The American Association on Intellectual and Developmental Disabilities has defined Intellectual disability as: disability characterized by significant limitations in both intellectual functioning and inadaptive behavior, which covers many everyday social and practical skills. This disability originates before the age of 18.
Intelligent Quotient, or IQ, is an intelligence test score that is obtained by dividing mental age by chronological age and multiplying by 100. The measure of intelligence of a person is derived from results obtained from specially designed and standardized tests. The mental age refers to the age-graded level of performance as derived from population norms. The evaluation of the individualís ability to perform in terms of three-dimensional thinking, language fluency, reasoning ability and many others is done. Thus, the intelligence quotient indicates the level of performance of the person for the particular age group.
Intellectual disability is not a disease, nor is it a mental illness. It is a condition indicated by an Intelligent Quotient of 70 or below, and has recently been termed as intellectual disability. Intellectual disability is subdivided into syndromic intellectual disability and non-syndromic intellectual disability. The former refers to the intellectual deficits co-existing with other medical and behavioral abnormalities, and in the latter condition, the intellectual deficits appear without other abnormalities.
About one-third of the intellectually disabled need institutional care, all others can do some kind of work. However, as children, they develop slower and by the time they grow up, they are far behind their peers. In the work place, they are able to do simple, repetitive jobs, but usually need more time to adjust to the environment and role.
Facts on Intellectual disability
1. Intellectual disability, earlier known as mental retardation, means that a personís mental development is much less than peers.
2. The name for the condition has been changed in 2010, as the term mental retardation seemed to have negative connotations.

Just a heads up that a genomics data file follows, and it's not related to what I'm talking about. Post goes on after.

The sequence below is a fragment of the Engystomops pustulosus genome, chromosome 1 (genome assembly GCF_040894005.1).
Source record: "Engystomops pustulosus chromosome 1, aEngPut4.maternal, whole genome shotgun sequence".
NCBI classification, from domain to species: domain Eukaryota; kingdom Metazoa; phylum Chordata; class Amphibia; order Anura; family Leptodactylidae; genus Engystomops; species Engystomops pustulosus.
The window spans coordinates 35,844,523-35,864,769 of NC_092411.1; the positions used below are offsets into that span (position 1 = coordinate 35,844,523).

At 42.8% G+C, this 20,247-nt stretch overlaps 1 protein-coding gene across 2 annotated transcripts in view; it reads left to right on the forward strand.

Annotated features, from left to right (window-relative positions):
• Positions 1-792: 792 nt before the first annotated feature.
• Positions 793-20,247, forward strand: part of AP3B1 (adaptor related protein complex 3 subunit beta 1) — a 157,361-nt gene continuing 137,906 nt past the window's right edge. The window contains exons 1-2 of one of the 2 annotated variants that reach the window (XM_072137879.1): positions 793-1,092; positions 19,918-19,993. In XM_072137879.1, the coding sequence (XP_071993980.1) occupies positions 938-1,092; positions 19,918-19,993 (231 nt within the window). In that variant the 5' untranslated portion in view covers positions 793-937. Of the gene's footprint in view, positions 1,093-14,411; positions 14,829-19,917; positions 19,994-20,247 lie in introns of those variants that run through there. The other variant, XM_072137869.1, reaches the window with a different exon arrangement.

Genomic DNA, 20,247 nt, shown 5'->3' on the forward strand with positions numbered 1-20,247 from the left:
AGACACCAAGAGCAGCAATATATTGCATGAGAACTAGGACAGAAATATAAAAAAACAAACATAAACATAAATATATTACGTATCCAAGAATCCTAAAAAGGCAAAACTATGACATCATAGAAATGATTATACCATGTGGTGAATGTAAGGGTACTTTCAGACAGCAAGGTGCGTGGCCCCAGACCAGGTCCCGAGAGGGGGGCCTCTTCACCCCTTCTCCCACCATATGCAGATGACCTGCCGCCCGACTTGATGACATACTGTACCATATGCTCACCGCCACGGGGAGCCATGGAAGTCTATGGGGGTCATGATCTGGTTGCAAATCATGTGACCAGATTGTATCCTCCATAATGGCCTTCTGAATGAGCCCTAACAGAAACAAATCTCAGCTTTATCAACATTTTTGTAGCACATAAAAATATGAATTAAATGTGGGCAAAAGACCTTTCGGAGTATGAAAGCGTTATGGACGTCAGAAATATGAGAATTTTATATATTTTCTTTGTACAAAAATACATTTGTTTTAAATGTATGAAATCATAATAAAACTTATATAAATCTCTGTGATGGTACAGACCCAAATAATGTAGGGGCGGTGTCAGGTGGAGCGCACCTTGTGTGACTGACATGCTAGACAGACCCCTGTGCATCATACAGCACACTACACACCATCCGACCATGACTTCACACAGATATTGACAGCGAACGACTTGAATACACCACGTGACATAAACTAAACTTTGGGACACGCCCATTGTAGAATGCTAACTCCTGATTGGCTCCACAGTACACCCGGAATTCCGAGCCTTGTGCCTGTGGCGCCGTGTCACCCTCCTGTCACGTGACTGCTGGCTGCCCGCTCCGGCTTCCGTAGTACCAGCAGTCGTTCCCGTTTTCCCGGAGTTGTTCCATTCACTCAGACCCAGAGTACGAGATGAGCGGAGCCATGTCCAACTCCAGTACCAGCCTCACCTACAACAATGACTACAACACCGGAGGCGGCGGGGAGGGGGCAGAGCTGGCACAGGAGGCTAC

3. Intellectual disability is not a disease, nor is it contagious.
4. More than 250 causes of intellectual disability have been discovered.
5. Intellectual disabilities are 25 times more common than blindness.
6. Children with intellectual disability usually have delayed developmental milestones.
7. Diagnosis of intellectual disability is based on combination of the personís intelligence quotient, developmental delay and adaptive skills.
8. In new or unfamiliar environments, the individual requires more time to adapt and follow new directions.
9. Rehabilitative measures for the intellectually disabled include training in basic skills, self-help skills and placement on simple, repetitive jobs.
10. Institutions for the intellectually disabled offer specialized services. Schools include teaching curriculum, money-matters, and daily skills.
11. Some institutions offer placement services for the intellectually disabled, training them in commuting from home to work place and the job-specific skills.
12. Intellectually disabled also have emotions and feelings as others. They show desire to learn and pride in their work.
13. An intellectually disabled person is equal in sexual promiscuous as others.
14. Individuals with intellectual disability are not always violent or engage in criminal or unpredictable behaviors.
Latest Publications and Research on Intellectual disabilityInformation and communication technology use in daily life among young adults with mild-to-moderate intellectual disability. - Published by PubMed
SUDEP and seizure safety communication: Assessing if people hear and act. - Published by PubMed
The POMONA-ESP project methodology: Collecting data on health indicators for people with intellectual developmental disorders. - Published by PubMed
Social information processing skills link executive functions to aggression in adolescents with mild to borderline intellectual disability. - Published by PubMed
Information and communication technology use in daily life among young adults with mild-to-moderate intellectual disability. - Published by PubMed